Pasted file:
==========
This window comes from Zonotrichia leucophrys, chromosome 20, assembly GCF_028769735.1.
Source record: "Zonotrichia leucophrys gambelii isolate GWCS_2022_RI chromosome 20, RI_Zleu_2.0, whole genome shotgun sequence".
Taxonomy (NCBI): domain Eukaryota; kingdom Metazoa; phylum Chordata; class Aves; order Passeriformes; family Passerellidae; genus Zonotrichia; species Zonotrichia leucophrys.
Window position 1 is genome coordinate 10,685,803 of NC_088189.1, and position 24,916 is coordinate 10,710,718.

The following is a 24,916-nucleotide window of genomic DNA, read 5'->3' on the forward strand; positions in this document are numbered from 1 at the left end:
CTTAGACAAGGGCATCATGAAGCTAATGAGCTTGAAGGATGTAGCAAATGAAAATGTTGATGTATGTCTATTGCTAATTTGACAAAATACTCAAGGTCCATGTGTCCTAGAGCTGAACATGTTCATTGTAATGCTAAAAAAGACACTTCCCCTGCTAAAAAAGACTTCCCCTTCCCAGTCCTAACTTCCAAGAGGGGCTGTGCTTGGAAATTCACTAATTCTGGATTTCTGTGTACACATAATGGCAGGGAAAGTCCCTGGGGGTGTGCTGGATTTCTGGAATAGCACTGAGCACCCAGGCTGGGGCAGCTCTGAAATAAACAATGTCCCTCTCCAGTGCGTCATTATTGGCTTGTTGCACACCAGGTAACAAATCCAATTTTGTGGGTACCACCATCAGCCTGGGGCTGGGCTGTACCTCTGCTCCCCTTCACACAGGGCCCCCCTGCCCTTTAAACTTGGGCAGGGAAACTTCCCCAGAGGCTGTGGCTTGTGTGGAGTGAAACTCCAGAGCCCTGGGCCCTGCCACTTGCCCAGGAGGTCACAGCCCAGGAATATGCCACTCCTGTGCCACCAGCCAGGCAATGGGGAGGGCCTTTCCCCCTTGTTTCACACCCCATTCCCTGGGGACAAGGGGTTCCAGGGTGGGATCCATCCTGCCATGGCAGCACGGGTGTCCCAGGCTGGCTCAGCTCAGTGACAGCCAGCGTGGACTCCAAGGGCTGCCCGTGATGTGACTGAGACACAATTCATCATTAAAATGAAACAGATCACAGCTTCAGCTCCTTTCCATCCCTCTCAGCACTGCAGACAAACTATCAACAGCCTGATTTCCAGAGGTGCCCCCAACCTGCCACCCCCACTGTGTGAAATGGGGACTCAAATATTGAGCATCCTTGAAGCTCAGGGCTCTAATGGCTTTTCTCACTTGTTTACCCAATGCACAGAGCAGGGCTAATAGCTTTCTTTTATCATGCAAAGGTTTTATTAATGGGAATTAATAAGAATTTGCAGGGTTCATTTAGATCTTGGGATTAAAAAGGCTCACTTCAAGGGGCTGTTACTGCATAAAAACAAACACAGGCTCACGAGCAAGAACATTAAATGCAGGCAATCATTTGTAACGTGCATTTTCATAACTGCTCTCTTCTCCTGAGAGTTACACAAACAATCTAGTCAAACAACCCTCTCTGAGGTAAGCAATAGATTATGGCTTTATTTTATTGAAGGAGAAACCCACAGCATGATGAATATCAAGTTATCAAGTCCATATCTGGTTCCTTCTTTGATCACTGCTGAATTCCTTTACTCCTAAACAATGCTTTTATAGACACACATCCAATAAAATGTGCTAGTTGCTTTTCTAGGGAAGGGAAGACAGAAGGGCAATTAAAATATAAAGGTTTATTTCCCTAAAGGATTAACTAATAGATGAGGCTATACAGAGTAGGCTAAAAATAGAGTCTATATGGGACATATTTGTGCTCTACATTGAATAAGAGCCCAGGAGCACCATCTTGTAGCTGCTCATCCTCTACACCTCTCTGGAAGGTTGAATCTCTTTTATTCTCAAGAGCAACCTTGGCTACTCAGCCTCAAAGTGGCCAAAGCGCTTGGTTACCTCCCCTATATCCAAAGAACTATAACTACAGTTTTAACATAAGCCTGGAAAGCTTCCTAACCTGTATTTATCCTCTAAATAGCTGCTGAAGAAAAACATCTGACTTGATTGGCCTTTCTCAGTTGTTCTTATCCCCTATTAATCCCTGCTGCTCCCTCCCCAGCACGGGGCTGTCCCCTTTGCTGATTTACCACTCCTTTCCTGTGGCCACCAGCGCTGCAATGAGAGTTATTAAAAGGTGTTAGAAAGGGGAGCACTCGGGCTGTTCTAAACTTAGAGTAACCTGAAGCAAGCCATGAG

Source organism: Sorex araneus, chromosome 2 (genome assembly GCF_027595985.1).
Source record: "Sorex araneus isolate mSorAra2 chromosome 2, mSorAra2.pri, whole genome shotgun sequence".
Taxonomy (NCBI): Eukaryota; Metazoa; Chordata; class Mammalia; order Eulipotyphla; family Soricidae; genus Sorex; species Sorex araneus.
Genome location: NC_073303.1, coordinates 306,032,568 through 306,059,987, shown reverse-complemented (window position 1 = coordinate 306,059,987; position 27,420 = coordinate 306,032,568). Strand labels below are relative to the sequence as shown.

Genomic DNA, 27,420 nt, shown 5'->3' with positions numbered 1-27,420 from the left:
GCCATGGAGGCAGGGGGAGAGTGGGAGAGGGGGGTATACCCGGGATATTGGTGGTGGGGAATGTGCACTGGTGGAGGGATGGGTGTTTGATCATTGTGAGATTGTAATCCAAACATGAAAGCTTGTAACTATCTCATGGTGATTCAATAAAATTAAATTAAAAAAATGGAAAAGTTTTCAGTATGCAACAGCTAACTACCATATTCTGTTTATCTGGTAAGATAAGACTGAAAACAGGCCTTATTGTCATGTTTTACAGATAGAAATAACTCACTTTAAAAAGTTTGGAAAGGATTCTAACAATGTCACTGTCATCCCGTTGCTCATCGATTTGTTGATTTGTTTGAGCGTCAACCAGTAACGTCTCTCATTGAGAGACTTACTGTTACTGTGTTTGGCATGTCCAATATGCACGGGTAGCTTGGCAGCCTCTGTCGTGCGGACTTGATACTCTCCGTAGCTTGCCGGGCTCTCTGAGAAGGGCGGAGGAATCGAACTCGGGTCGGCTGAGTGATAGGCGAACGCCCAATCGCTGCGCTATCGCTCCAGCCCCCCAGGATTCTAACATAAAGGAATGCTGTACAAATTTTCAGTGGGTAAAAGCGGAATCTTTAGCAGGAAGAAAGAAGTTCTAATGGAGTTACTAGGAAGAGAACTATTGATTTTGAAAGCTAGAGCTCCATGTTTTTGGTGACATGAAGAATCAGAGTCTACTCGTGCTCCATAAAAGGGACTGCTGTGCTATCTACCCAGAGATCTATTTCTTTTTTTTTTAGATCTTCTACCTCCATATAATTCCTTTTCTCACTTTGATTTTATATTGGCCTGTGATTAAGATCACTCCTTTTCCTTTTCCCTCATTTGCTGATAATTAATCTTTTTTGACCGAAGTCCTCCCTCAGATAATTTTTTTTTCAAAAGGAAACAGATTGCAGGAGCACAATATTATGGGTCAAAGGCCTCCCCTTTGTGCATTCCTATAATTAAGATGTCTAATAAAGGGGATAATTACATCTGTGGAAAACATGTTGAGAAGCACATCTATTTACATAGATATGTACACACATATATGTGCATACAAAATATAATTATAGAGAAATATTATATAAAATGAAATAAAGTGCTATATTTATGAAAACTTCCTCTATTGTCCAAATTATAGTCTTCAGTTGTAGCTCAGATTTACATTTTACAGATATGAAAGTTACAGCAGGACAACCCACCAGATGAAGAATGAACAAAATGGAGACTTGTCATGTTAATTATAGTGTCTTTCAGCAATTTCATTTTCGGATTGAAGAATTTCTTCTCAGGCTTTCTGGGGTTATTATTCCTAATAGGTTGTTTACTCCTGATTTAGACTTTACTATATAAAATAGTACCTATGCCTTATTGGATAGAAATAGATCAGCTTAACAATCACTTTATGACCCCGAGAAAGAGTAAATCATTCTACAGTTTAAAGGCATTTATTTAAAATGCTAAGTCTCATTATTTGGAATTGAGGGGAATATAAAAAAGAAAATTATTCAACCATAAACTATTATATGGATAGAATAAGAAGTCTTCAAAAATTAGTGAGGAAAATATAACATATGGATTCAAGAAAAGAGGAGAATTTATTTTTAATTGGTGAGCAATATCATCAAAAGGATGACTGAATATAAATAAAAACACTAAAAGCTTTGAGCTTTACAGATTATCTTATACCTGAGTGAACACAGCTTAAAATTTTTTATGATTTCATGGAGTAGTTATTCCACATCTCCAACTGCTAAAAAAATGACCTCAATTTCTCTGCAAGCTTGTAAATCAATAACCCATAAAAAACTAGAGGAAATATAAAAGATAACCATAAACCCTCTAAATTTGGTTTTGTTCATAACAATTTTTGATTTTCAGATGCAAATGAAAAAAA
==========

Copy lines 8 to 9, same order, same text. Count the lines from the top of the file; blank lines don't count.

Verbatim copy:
Source record: "Sorex araneus isolate mSorAra2 chromosome 2, mSorAra2.pri, whole genome shotgun sequence".
Taxonomy (NCBI): Eukaryota; Metazoa; Chordata; class Mammalia; order Eulipotyphla; family Soricidae; genus Sorex; species Sorex araneus.